28 September 2011
'Voting is worthless'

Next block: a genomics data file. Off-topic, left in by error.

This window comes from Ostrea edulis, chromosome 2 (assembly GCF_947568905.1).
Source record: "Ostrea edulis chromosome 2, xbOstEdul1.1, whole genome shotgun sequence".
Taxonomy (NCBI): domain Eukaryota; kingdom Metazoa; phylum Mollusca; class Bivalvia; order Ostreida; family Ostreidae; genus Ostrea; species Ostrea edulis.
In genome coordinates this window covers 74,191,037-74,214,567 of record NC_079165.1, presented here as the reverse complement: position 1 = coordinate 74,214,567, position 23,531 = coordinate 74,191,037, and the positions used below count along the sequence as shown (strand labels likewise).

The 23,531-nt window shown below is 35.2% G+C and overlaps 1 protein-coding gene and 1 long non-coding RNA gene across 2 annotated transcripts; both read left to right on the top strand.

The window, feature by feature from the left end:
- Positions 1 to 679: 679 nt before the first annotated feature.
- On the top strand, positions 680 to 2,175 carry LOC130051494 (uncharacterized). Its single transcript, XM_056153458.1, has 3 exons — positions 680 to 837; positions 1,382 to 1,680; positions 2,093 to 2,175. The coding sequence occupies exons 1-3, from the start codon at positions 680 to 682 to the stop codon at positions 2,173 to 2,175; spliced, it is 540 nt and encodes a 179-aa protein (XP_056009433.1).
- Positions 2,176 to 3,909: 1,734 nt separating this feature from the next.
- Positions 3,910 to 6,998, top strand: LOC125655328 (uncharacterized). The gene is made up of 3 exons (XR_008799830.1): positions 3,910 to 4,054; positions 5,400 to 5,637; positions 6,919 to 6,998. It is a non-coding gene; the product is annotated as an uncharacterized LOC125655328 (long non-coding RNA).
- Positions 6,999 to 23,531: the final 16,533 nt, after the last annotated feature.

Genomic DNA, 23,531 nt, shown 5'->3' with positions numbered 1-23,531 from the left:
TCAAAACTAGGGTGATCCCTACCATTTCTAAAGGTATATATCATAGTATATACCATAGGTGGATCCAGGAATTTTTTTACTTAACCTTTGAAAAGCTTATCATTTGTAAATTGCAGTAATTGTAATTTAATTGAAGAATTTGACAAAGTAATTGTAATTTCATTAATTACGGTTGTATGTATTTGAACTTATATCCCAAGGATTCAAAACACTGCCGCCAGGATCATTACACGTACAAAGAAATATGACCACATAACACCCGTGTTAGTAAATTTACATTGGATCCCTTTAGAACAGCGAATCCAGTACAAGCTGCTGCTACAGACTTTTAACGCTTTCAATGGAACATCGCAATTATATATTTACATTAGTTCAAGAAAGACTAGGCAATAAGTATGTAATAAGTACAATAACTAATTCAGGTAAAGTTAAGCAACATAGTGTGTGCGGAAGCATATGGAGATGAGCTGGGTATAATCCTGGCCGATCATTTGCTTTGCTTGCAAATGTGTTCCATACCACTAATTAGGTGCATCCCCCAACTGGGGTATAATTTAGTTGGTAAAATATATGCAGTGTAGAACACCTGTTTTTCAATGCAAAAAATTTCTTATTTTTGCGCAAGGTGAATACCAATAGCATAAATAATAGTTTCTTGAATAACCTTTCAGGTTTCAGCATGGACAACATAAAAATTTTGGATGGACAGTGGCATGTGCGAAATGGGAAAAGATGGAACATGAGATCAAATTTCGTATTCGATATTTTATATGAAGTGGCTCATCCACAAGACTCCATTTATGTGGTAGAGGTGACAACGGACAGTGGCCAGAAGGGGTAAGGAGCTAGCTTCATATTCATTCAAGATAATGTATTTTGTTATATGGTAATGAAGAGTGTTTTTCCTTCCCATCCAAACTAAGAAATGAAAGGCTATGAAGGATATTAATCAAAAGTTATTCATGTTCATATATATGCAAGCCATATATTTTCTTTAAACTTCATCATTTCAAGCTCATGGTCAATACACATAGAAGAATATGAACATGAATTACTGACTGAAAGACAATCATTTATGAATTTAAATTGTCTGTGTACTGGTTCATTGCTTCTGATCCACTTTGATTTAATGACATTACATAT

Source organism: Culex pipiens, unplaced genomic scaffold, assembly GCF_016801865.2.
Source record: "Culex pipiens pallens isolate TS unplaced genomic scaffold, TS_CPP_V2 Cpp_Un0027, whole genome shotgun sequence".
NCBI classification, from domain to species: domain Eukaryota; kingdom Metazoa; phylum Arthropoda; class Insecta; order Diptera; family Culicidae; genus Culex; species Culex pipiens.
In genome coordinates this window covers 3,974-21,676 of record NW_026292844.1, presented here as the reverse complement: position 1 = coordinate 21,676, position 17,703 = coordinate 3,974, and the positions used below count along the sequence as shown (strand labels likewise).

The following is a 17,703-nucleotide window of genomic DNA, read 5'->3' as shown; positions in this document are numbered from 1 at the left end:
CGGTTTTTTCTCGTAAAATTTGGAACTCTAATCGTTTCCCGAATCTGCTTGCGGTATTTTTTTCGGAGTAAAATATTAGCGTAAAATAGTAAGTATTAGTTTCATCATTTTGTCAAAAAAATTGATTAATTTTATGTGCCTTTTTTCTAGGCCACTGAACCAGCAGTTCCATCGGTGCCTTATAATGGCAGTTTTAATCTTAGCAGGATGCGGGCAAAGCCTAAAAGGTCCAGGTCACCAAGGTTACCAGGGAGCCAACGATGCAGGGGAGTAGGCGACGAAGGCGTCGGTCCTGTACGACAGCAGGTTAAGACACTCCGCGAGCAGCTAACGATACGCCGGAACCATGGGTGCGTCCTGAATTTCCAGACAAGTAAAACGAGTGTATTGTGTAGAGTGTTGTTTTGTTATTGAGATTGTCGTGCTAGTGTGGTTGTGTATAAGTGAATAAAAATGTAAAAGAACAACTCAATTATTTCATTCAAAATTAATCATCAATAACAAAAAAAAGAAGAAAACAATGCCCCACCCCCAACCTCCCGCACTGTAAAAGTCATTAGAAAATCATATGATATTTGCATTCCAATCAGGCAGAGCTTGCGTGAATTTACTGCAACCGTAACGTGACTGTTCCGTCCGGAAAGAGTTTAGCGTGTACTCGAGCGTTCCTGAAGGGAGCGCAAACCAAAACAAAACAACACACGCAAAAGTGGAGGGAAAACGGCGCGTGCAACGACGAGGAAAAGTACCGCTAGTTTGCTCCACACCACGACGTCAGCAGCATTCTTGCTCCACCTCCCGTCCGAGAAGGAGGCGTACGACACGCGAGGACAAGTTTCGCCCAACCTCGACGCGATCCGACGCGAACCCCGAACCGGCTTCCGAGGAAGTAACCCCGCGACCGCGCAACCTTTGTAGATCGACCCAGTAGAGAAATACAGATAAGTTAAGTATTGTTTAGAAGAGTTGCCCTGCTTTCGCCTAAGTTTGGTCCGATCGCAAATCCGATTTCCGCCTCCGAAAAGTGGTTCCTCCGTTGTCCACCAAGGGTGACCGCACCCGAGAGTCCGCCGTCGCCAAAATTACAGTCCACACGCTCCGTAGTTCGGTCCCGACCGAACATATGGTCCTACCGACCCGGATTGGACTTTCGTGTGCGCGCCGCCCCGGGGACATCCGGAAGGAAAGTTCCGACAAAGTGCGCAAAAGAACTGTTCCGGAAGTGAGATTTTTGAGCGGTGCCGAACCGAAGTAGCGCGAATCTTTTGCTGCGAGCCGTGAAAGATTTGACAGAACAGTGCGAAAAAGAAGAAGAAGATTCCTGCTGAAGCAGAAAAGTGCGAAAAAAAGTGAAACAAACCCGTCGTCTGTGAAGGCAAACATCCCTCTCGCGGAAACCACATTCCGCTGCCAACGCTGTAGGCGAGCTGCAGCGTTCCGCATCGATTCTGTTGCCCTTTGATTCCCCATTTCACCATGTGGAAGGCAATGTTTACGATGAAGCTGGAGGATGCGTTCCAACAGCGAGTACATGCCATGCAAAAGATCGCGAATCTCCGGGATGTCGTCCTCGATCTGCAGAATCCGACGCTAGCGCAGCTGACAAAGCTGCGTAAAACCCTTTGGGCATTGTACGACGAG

In today's New York Times, Nicholas Kulish contemplates a worldwide wave of protest spreading from Tunisia and Egypt to encompass India and Israel, Spain and Wall Street. He asks whether the young people leading these protests in the democracies are actually repudiating democracy, while it's clear that the real problem, as perceived by the protesters, is a failure of representative democracy. A Spanish protester claims membership in the first generation to realize that "voting is worthless." A "crisis of legitimacy" is declared when "we don't think they [i.e. elected representatives] are doing anything for us." Around the world, it's assumed that politicians and parties are more responsive to money and special interests than to the masses and the common good. While that charge is hard to refute, what do demonstrations and "occupations" like that under way on Wall Street do about it? Not every public place is Tahrir Square, where crowds can actually drive a government out of power. Representative governments retain too much of their traditional legitimacy to collapse as easily as the morally hollow Mubarak regime. Worse for the youngsters, many others in every democracy in this age of austerity see no failure of democracy in an unresponsive government. They say that government should not do "anything for us," and that we should not expect or demand it to do so. They see the protesters in their tent cities, their three-dimensional chat rooms and similar bubbles as nothing more than sore, spoiled losers -- and that impression is only enhanced when the protesters complain that the game is rigged. In countries with established democratic traditions, as opposed to Egypt's past parody, protesters cannot expect to stand aside and watch the establishment collapse before their eyes. There remain two choices: vote or fight. Protests like those Kulish describes are not exactly useless -- they often have great consciousness-raising potential -- but are they substitutes for voting or fighting? It's too soon to tell, but I remain skeptical.